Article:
Open Access
Issue
Acta Acust.
Volume 4, Number 4, 2020
Article Number 12
Number of page(s) 12
Section Ultrasonics
DOI https://doi.org/10.1051/aacus/2020013
Published online 13 August 2020

© R. Schöneweiß et al., Published by EDP Sciences, 2020

Licence Creative Commons
This is an Open Access article distributed under the terms of the Creative Commons Attribution License (https://creativecommons.org/licenses/by/4.0), which permits unrestricted use, distribution, and reproduction in any medium, provided the original work is properly cited.

1 Introduction

Exposure to airborne ultrasound is increasing in occupational contexts and in public and private spaces [1]. Sources of airborne ultrasound can be found in areas as diverse as laboratory and medical technology, measurement devices, and industrial applications such as cutting, welding, and cleaning. Today, ultrasound sources that emit airborne ultrasound due to their primary action principle or as a side effect are already widely used and increasing in use. However, research on how humans perceive airborne ultrasound or are otherwise impacted by it, as well as on the development of measurement devices and procedures, has not matched the pace at which ultrasound technology has proliferated. In most cases, the validation of measurement devices and measurement procedures is limited to the audible frequency range, particularly with regard to occupational safety and health. It is at best questionable whether a simple application of measurement procedures commonly used in the audible frequency range to ultrasonic frequencies is effective. The lack of reliable measurement procedures adapted to the specific characteristics of airborne ultrasound impedes the investigation of many questions concerning the health risk caused by exposure to airborne ultrasound [2]. The unavailability of measurement devices and procedures represents an obstacle to research, resulting in inadequate scientific data and unreliable maximum permissible sound pressure levels [1].

This paper presents three-dimensional, high spatial resolution measurements of the sound field of a representative occupational source of airborne ultrasound that were carried out within the scope of the research project titled “Ears II – Metrology for modern hearing assessment and protecting public health from emerging noise sources” [3]. The organization of this paper closely follows the steps taken in the development of the measuring system used in the above research project. First, technical and procedural requirements for a measuring system were derived. Based on these requirements, a measuring system was set up and subsequently used for extensive measurements of the airborne ultrasound field of an ultrasonic welding machine. Laboratory measurements were conducted to obtain a comprehensive database by means of which the restrictions of measurement devices and procedures commonly used in the audible frequency range can be analyzed. The results verified that the measuring system fulfilled the specified requirements, justified the creation of a novel measurement procedure to determine occupational exposure to airborne ultrasound, and served as the basis for the development of a measurement procedure. Moreover, the investigations allowed knowledge to be gained about which instruments were appropriate for measuring airborne ultrasound. Measuring airborne ultrasound fields reliably is a vital prerequisite for further investigations, since quantifying ultrasound exposure is the prerequisite for all consecutive activities in occupational safety and health.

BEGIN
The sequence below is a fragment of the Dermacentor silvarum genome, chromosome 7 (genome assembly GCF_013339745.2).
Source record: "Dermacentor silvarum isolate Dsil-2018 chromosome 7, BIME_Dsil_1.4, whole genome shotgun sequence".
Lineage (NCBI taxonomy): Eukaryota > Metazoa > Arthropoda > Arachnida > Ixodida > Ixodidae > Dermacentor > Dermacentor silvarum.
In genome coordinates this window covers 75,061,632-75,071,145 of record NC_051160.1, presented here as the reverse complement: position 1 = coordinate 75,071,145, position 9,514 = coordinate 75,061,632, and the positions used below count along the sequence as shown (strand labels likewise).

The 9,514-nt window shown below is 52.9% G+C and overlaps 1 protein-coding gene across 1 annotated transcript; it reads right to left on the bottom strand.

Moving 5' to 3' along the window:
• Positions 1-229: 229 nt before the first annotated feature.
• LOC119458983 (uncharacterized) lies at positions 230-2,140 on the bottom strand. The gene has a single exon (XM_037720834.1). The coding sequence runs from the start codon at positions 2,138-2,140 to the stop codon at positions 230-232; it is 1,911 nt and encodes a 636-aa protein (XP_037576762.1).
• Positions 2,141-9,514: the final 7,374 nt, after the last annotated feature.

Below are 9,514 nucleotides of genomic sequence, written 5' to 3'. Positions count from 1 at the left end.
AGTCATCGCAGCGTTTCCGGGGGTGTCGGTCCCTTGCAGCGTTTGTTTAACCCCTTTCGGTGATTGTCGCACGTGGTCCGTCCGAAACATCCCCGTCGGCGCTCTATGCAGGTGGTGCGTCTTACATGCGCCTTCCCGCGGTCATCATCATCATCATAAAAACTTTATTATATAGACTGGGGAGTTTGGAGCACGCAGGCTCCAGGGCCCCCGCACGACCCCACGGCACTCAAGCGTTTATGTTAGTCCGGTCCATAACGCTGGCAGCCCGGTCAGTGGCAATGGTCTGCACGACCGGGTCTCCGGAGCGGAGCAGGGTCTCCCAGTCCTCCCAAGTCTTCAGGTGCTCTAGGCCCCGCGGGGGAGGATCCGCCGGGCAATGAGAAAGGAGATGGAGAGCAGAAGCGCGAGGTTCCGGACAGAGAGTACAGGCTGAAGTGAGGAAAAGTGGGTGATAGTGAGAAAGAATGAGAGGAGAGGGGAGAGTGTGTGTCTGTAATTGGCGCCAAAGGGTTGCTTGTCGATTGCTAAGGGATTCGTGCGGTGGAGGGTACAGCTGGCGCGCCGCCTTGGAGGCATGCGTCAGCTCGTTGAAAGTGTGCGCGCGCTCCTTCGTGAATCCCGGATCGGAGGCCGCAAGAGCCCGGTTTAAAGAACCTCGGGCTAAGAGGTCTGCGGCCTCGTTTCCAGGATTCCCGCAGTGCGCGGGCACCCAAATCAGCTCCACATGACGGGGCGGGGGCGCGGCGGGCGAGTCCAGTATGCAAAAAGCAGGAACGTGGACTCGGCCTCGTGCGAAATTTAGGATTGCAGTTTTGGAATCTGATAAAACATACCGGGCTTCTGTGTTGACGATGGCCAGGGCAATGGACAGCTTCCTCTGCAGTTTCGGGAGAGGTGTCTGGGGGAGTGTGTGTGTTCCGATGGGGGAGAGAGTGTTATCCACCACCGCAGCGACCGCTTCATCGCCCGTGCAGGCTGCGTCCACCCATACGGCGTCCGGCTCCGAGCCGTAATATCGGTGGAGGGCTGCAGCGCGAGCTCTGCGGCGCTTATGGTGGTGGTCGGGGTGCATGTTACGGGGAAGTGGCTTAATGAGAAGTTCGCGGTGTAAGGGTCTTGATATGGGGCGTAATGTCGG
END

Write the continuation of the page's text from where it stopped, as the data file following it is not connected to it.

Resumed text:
Investigating ultrasound fields in liquids (for example, medical ultrasonic fields) represents an additional problematic issue in ultrasound field measurement. For liquids, very different types of field-scanning techniques that use different types of hydrophones and noninvasive techniques have been published and established [4]. Based on these techniques, acousto-optic methods such as optical diffraction tomography [5] and optical heterodyne probing [6] have been adapted for the investigation of airborne ultrasound fields. This paper presents direct microphone measurements under laboratory conditions using a measuring system designed to reduce the complexity and costs of the experimental setup. This measuring system allowed sound pressure in the sound field to be measured directly by means of traceable measuring instruments, although it does not offer the completely non-disturbing measurements that optical techniques provide.

Within the scope of this paper, ultrasound is defined as sound having frequencies above 16 kHz. The reference value of all sound pressure level quantities mentioned in this paper is 20 μPa. All relevant datasets generated and/or analyzed in this study have been deposited at a public research data repository [7, 8].

2 Measuring system

2.1 Requirements

Although no strict, clear threshold between audible sound and ultrasound exists in the realm of physics, differences in the characteristics of audible sound and ultrasound become evident when comparing sound from separate frequency ranges. Ultrasonic frequencies, i.e. frequencies above 16 kHz, correspond to wavelengths of approximately 21 mm and below in air at a temperature of 20 °C assuming a speed of sound of 343 ms−1. Thus, ultrasound has considerably smaller wavelengths than audible sound and, consequently, different characteristics. Compared to audible sound, the emission of ultrasound is more directional, and ultrasound fields have finer interference patterns. Moreover, attenuation due to different kinds of dissipation ([9], pp. 161–163; [10]) increases with the square of the frequency and is therefore more pronounced in the ultrasonic frequency range than attenuation in the audible sound range. As a response to these properties, the following five requirements for measurements and corresponding setups have been established: